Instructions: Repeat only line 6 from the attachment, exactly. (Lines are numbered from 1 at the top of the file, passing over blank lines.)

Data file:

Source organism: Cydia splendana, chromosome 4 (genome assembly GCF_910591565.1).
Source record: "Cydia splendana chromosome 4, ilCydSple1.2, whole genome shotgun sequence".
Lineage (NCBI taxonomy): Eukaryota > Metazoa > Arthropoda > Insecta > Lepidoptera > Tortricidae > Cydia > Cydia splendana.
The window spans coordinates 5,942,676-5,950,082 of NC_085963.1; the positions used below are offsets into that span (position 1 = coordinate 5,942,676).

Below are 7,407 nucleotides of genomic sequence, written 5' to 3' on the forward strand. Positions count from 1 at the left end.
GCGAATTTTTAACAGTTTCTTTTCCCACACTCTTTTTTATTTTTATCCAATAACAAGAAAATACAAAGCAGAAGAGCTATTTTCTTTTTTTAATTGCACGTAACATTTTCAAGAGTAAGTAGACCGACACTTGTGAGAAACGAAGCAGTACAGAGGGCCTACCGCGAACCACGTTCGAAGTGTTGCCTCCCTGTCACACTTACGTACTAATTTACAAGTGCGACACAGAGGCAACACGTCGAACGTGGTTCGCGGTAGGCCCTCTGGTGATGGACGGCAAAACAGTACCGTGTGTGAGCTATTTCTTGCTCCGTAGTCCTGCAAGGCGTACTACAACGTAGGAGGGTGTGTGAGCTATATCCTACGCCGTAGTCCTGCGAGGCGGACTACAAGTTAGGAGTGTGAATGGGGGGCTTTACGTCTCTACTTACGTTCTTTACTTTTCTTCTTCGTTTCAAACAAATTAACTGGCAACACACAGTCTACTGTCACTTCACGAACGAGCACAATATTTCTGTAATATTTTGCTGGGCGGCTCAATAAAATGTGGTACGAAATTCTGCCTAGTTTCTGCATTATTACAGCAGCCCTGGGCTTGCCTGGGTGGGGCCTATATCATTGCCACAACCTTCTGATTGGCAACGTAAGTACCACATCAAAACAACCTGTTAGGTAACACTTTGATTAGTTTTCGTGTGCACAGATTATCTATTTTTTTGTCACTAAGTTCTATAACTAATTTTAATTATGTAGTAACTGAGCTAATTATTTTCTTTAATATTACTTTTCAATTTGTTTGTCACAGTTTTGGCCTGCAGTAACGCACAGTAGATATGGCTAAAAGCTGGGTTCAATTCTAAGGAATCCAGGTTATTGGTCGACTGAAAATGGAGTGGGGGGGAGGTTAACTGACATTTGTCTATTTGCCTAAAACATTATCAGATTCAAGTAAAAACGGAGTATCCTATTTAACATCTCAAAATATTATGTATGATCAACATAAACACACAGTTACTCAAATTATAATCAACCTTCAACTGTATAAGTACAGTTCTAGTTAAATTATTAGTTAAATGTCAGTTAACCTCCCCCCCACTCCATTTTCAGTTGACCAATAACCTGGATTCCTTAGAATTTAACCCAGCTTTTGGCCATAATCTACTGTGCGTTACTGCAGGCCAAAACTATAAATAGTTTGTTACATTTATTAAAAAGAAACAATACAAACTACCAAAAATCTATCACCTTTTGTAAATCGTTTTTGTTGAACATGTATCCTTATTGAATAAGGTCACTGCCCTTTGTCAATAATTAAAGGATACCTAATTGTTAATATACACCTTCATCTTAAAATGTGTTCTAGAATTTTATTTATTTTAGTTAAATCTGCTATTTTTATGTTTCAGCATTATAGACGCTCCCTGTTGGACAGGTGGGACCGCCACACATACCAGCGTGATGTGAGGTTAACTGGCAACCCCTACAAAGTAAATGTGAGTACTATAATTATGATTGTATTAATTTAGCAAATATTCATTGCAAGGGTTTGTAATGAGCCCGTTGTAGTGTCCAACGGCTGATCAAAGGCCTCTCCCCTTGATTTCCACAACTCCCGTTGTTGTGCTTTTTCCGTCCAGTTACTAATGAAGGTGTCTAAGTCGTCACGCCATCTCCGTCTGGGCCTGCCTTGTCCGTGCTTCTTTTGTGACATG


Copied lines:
GCGAATTTTTAACAGTTTCTTTTCCCACACTCTTTTTTATTTTTATCCAATAACAAGAAAATACAAAGCAGAAGAGCTATTTTCTTTTTTTAATTGCACGTAACATTTTCAAGAGTAAGTAGACCGACACTTGTGAGAAACGAAGCAGTACAGAGGGCCTACCGCGAACCACGTTCGAAGTGTTGCCTCCCTGTCACACTTACGTACTAATTTACAAGTGCGACACAGAGGCAACACGTCGAACGTGGTTCGCGGTAGGCCCTCTGGTGATGGACGGCAAAACAGTACCGTGTGTGAGCTATTTCTTGCTCCGTAGTCCTGCAAGGCGTACTACAACGTAGGAGGGTGTGTGAGCTATATCCTACGCCGTAGTCCTGCGAGGCGGACTACAAGTTAGGAGTGTGAATGGGGGGCTTTACGTCTCTACTTACGTTCTTTACTTTTCTTCTTCGTTTCAAACAAATTAACTGGCAACACACAGTCTACTGTCACTTCACGAACGAGCACAATATTTCTGTAATATTTTGCTGGGCGGCTCAATAAAATGTGGTACGAAATTCTGCCTAGTTTCTGCATTATTACAGCAGCCCTGGGCTTGCCTGGGTGGGGCCTATATCATTGCCACAACCTTCTGATTGGCAACGTAAGTACCACATCAAAACAACCTGTTAGGTAACACTTTGATTAGTTTTCGTGTGCACAGATTATCTATTTTTTTGTCACTAAGTTCTATAACTAATTTTAATTATGTAGTAACTGAGCTAATTATTTTCTTTAATATTACTTTTCAATTTGTTTGTCACAGTTTTGGCCTGCAGTAACGCACAGTAGATATGGCTAAAAGCTGGGTTCAATTCTAAGGAATCCAGGTTATTGGTCGACTGAAAATGGAGTGGGGGGGAGGTTAACTGACATTTGTCTATTTGCCTAAAACATTATCAGATTCAAGTAAAAACGGAGTATCCTATTTAACATCTCAAAATATTATGTATGATCAACATAAACACACAGTTACTCAAATTATAATCAACCTTCAACTGTATAAGTACAGTTCTAGTTAAATTATTAGTTAAATGTCAGTTAACCTCCCCCCCACTCCATTTTCAGTTGACCAATAACCTGGATTCCTTAGAATTTAACCCAGCTTTTGGCCATAATCTACTGTGCGTTACTGCAGGCCAAAACTATAAATAGTTTGTTACATTTATTAAAAAGAAACAATACAAACTACCAAAAATCTATCACCTTTTGTAAATCGTTTTTGTTGAACATGTATCCTTATTGAATAAGGTCACTGCCCTTTGTCAATAATTAAAGGATACCTAATTGTTAATATACACCTTCATCTTAAAATGTGTTCTAGAATTTTATTTATTTTAGTTAAATCTGCTATTTTTATGTTTCAGCATTATAGACGCTCCCTGTTGGACAGGTGGGACCGCCACACATACCAGCGTGATGTGAGGTTAACTGGCAACCCCTACAAAGTAAATGTGAGTACTATAATTATGATTGTATTAATTTAGCAAATATTCATTGCAAGGGTTTGTAATGAGCCCGTTGTAGTGTCCAACGGCTGATCAAAGGCCTCTCCCCTTGATTTCCACAACTCCCGTTGTTGTGCTTTTTCCGTCCAGTTACTAATGAAGGTGTCTAAGTCGTCACGCCATCTCCGTCTGGGCCTGCCTTGTCCGTGCTTCTTTTGTGACATG